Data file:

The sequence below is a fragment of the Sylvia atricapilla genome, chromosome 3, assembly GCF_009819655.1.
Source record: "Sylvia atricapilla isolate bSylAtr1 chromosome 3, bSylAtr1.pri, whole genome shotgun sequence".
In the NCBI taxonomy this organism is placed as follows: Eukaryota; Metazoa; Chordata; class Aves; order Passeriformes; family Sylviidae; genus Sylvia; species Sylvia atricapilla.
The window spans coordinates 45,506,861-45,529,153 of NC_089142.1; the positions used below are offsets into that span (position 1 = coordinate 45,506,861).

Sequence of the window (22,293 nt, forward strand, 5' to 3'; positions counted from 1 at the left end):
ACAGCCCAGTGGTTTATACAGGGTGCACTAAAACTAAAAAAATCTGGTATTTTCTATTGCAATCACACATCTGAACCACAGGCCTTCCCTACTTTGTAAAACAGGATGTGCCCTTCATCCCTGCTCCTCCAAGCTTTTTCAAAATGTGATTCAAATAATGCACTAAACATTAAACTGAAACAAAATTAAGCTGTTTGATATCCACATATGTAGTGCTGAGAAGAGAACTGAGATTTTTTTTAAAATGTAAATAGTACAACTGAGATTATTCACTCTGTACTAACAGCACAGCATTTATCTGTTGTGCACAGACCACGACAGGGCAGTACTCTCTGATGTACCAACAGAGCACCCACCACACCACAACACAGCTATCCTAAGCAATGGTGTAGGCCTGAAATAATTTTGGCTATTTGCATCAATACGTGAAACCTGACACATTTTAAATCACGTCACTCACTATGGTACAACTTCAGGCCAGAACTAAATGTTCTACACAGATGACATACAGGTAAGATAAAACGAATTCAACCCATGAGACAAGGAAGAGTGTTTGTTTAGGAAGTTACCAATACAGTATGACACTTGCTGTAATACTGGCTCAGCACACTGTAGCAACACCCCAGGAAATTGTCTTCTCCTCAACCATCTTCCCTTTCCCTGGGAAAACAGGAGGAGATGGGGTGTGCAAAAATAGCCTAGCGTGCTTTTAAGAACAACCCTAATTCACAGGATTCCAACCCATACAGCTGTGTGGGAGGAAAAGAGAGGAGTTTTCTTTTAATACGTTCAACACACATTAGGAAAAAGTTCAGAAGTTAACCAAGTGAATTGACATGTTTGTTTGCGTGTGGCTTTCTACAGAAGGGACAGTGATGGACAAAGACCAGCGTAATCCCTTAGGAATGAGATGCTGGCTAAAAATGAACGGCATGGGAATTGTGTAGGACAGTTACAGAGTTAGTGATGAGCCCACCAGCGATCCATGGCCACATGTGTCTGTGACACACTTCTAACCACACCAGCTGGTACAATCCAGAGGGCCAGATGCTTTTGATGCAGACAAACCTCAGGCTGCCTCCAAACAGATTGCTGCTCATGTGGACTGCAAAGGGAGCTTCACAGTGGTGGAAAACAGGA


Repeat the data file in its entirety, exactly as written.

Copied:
The sequence below is a fragment of the Sylvia atricapilla genome, chromosome 3, assembly GCF_009819655.1.
Source record: "Sylvia atricapilla isolate bSylAtr1 chromosome 3, bSylAtr1.pri, whole genome shotgun sequence".
In the NCBI taxonomy this organism is placed as follows: Eukaryota; Metazoa; Chordata; class Aves; order Passeriformes; family Sylviidae; genus Sylvia; species Sylvia atricapilla.
The window spans coordinates 45,506,861-45,529,153 of NC_089142.1; the positions used below are offsets into that span (position 1 = coordinate 45,506,861).

Sequence of the window (22,293 nt, forward strand, 5' to 3'; positions counted from 1 at the left end):
ACAGCCCAGTGGTTTATACAGGGTGCACTAAAACTAAAAAAATCTGGTATTTTCTATTGCAATCACACATCTGAACCACAGGCCTTCCCTACTTTGTAAAACAGGATGTGCCCTTCATCCCTGCTCCTCCAAGCTTTTTCAAAATGTGATTCAAATAATGCACTAAACATTAAACTGAAACAAAATTAAGCTGTTTGATATCCACATATGTAGTGCTGAGAAGAGAACTGAGATTTTTTTTAAAATGTAAATAGTACAACTGAGATTATTCACTCTGTACTAACAGCACAGCATTTATCTGTTGTGCACAGACCACGACAGGGCAGTACTCTCTGATGTACCAACAGAGCACCCACCACACCACAACACAGCTATCCTAAGCAATGGTGTAGGCCTGAAATAATTTTGGCTATTTGCATCAATACGTGAAACCTGACACATTTTAAATCACGTCACTCACTATGGTACAACTTCAGGCCAGAACTAAATGTTCTACACAGATGACATACAGGTAAGATAAAACGAATTCAACCCATGAGACAAGGAAGAGTGTTTGTTTAGGAAGTTACCAATACAGTATGACACTTGCTGTAATACTGGCTCAGCACACTGTAGCAACACCCCAGGAAATTGTCTTCTCCTCAACCATCTTCCCTTTCCCTGGGAAAACAGGAGGAGATGGGGTGTGCAAAAATAGCCTAGCGTGCTTTTAAGAACAACCCTAATTCACAGGATTCCAACCCATACAGCTGTGTGGGAGGAAAAGAGAGGAGTTTTCTTTTAATACGTTCAACACACATTAGGAAAAAGTTCAGAAGTTAACCAAGTGAATTGACATGTTTGTTTGCGTGTGGCTTTCTACAGAAGGGACAGTGATGGACAAAGACCAGCGTAATCCCTTAGGAATGAGATGCTGGCTAAAAATGAACGGCATGGGAATTGTGTAGGACAGTTACAGAGTTAGTGATGAGCCCACCAGCGATCCATGGCCACATGTGTCTGTGACACACTTCTAACCACACCAGCTGGTACAATCCAGAGGGCCAGATGCTTTTGATGCAGACAAACCTCAGGCTGCCTCCAAACAGATTGCTGCTCATGTGGACTGCAAAGGGAGCTTCACAGTGGTGGAAAACAGGA